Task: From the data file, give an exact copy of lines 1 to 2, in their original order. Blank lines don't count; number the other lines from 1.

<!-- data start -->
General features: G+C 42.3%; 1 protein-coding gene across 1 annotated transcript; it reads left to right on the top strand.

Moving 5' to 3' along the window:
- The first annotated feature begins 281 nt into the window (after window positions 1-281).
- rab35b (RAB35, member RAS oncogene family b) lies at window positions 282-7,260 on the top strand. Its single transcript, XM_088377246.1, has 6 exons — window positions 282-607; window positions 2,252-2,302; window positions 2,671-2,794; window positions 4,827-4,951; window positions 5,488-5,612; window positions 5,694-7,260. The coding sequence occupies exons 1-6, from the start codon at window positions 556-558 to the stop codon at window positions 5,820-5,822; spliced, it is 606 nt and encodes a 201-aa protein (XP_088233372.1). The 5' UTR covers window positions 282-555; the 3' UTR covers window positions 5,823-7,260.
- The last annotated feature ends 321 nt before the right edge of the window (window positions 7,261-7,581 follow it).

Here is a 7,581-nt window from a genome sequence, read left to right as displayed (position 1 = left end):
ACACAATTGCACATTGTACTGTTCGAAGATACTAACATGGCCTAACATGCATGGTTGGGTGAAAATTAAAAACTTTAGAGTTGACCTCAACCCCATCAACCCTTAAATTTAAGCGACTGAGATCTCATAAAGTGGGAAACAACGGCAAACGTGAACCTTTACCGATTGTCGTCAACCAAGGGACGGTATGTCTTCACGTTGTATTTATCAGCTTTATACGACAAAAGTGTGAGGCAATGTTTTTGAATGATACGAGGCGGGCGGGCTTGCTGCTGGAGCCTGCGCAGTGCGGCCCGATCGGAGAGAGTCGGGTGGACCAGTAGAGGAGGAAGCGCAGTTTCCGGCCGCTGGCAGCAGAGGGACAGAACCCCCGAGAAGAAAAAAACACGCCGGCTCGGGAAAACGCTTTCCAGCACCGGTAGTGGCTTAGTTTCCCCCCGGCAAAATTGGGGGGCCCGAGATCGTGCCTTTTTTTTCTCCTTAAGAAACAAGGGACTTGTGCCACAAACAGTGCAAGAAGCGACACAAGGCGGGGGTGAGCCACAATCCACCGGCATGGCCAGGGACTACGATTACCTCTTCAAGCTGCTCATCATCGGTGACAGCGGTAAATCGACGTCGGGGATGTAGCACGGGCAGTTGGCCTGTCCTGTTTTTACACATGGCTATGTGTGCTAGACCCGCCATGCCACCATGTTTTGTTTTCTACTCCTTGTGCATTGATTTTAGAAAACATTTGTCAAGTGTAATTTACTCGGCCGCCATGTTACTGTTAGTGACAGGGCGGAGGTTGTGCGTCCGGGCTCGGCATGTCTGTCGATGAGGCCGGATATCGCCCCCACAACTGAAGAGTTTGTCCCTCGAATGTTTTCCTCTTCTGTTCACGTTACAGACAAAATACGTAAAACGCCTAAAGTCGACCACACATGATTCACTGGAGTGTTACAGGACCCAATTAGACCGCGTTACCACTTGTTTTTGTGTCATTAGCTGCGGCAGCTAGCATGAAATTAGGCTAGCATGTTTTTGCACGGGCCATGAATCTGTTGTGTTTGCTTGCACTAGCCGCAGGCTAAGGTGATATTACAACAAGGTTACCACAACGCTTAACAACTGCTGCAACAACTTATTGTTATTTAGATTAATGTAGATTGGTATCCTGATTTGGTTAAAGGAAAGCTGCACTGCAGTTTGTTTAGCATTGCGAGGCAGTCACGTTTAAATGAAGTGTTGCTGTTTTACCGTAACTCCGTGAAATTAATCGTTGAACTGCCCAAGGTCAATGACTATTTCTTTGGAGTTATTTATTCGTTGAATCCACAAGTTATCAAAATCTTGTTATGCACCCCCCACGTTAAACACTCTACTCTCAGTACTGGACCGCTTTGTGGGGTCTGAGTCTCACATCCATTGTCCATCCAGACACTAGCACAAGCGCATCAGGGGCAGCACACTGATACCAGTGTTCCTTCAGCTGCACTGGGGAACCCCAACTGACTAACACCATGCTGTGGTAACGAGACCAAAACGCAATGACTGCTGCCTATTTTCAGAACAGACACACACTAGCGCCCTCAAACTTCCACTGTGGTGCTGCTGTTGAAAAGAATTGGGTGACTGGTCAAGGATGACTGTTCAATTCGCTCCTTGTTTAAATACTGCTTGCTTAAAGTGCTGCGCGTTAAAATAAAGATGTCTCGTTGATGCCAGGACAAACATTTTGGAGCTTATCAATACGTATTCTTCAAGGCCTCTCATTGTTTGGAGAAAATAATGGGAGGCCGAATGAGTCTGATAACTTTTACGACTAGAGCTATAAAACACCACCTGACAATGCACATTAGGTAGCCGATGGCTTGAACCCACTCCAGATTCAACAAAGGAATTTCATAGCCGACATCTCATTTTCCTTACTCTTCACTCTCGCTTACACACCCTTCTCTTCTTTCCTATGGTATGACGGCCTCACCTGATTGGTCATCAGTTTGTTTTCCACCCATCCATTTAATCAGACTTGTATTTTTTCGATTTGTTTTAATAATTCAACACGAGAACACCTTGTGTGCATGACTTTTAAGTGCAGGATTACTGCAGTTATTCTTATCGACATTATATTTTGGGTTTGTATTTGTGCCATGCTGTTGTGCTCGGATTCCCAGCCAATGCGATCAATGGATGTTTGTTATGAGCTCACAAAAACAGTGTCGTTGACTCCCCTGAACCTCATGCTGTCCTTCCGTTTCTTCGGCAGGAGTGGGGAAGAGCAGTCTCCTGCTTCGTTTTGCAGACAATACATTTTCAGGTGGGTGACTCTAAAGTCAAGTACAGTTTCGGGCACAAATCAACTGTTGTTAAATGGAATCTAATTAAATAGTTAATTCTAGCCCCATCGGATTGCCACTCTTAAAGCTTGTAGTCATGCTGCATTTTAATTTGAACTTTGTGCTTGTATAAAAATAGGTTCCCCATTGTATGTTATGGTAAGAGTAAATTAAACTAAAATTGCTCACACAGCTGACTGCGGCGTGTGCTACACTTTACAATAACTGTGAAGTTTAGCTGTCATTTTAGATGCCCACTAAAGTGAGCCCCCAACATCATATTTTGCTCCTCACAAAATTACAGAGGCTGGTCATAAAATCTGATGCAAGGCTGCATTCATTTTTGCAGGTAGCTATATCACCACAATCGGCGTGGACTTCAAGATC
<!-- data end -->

General features: G+C 42.3%; 1 protein-coding gene across 1 annotated transcript; it reads left to right on the top strand.

Moving 5' to 3' along the window: